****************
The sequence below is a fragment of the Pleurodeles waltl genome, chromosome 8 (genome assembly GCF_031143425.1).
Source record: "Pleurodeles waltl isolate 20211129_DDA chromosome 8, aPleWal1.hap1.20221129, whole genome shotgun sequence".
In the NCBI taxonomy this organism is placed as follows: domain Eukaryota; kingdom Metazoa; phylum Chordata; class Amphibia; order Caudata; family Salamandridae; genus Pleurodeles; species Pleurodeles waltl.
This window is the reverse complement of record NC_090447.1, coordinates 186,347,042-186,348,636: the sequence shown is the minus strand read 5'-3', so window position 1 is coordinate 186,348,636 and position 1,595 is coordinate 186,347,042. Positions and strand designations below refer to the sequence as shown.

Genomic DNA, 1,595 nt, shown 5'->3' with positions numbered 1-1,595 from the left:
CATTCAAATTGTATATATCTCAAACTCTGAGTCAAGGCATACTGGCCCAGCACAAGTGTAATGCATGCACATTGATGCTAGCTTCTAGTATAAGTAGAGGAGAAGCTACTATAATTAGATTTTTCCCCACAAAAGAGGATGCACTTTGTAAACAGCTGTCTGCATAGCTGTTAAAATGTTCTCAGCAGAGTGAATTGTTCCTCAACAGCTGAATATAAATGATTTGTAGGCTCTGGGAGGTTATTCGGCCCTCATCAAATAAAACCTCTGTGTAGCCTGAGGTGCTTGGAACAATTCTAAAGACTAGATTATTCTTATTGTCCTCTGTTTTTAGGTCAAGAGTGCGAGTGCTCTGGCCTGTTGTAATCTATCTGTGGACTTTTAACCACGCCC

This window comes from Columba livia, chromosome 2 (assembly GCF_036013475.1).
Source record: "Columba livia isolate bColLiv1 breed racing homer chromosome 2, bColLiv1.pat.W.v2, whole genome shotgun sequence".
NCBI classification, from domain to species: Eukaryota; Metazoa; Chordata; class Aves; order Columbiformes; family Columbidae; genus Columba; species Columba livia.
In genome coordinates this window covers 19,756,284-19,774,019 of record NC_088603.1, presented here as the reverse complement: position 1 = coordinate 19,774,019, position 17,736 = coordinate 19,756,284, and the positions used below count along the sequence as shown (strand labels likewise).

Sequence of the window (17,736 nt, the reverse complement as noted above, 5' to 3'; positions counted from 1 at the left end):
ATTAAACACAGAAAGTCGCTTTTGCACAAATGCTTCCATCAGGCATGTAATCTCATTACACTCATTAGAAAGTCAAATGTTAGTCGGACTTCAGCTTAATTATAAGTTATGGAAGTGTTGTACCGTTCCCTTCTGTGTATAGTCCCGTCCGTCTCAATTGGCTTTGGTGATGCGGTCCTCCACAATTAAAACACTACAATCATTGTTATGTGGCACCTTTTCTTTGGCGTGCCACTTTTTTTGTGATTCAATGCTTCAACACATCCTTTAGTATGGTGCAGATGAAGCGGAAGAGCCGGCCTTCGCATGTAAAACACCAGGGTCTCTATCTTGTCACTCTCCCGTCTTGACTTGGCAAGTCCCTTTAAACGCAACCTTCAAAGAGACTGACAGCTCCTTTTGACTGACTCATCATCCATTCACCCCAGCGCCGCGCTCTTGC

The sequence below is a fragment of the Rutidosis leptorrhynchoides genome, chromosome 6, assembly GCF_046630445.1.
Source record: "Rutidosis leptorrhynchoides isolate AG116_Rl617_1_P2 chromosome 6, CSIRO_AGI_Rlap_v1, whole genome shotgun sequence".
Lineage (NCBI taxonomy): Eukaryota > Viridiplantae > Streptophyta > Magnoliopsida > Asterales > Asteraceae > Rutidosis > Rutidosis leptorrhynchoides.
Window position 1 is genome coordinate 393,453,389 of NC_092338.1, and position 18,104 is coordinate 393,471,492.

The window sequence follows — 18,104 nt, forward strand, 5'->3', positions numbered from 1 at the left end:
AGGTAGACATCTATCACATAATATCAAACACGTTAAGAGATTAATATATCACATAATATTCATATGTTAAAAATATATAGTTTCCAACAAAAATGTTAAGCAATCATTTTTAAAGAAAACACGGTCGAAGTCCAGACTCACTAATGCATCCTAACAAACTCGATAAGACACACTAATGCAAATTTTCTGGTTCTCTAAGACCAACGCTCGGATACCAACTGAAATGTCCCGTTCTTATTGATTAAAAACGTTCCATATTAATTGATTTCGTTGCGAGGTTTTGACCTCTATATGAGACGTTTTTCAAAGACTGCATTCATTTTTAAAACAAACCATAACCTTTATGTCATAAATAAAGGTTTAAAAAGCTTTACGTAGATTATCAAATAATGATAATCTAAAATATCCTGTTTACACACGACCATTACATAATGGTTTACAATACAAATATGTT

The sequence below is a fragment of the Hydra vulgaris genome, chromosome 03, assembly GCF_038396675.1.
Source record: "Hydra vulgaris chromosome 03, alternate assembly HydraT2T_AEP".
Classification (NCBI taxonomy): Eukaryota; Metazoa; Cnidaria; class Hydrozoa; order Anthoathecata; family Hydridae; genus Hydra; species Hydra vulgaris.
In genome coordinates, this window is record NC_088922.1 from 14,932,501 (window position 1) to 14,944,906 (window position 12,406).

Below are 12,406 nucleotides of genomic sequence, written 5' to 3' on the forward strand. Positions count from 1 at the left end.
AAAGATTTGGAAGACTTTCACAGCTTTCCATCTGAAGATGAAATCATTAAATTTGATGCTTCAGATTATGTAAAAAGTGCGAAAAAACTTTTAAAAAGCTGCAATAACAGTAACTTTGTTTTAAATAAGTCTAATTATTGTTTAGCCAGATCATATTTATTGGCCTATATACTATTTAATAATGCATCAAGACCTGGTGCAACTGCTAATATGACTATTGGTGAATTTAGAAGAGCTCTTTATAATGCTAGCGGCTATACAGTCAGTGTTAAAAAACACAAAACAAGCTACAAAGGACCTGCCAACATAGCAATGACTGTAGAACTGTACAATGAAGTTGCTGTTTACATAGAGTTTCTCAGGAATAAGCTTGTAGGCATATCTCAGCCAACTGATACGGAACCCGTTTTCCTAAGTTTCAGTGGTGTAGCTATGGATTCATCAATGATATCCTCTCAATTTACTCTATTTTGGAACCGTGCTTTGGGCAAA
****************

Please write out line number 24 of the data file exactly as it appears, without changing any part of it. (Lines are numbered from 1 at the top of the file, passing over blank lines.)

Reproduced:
AAAGATTTGGAAGACTTTCACAGCTTTCCATCTGAAGATGAAATCATTAAATTTGATGCTTCAGATTATGTAAAAAGTGCGAAAAAACTTTTAAAAAGCTGCAATAACAGTAACTTTGTTTTAAATAAGTCTAATTATTGTTTAGCCAGATCATATTTATTGGCCTATATACTATTTAATAATGCATCAAGACCTGGTGCAACTGCTAATATGACTATTGGTGAATTTAGAAGAGCTCTTTATAATGCTAGCGGCTATACAGTCAGTGTTAAAAAACACAAAACAAGCTACAAAGGACCTGCCAACATAGCAATGACTGTAGAACTGTACAATGAAGTTGCTGTTTACATAGAGTTTCTCAGGAATAAGCTTGTAGGCATATCTCAGCCAACTGATACGGAACCCGTTTTCCTAAGTTTCAGTGGTGTAGCTATGGATTCATCAATGATATCCTCTCAATTTACTCTATTTTGGAACCGTGCTTTGGGCAAA